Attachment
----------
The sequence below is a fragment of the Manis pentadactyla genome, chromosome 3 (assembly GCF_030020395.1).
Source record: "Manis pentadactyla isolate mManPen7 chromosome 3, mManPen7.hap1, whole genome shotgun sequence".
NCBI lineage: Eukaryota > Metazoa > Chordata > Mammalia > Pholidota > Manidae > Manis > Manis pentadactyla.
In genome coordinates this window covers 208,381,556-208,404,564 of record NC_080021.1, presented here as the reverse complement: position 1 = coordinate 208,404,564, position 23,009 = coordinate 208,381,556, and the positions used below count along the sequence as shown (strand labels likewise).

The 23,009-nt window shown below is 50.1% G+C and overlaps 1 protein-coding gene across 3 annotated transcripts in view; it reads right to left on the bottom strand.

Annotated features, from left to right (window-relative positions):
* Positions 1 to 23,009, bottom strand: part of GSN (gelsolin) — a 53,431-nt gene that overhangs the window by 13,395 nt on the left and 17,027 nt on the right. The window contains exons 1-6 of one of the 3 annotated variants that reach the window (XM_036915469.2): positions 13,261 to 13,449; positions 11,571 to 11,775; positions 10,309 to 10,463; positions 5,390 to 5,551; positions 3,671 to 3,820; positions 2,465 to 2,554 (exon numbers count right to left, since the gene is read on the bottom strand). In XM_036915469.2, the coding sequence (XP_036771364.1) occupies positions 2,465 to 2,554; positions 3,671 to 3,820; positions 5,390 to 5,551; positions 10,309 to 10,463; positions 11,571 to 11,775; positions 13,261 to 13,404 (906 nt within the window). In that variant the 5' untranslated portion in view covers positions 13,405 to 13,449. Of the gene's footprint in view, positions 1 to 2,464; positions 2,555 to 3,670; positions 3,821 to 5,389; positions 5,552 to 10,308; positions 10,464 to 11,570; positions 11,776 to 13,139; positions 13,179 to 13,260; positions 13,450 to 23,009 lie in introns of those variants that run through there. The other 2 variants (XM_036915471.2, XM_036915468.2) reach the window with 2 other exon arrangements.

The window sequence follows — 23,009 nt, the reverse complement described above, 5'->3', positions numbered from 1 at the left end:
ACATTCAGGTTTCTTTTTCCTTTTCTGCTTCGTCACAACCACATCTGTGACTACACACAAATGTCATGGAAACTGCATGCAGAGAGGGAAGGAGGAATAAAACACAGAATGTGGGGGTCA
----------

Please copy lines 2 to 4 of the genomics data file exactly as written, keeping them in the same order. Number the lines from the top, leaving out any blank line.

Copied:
Source record: "Manis pentadactyla isolate mManPen7 chromosome 3, mManPen7.hap1, whole genome shotgun sequence".
NCBI lineage: Eukaryota > Metazoa > Chordata > Mammalia > Pholidota > Manidae > Manis > Manis pentadactyla.
In genome coordinates this window covers 208,381,556-208,404,564 of record NC_080021.1, presented here as the reverse complement: position 1 = coordinate 208,404,564, position 23,009 = coordinate 208,381,556, and the positions used below count along the sequence as shown (strand labels likewise).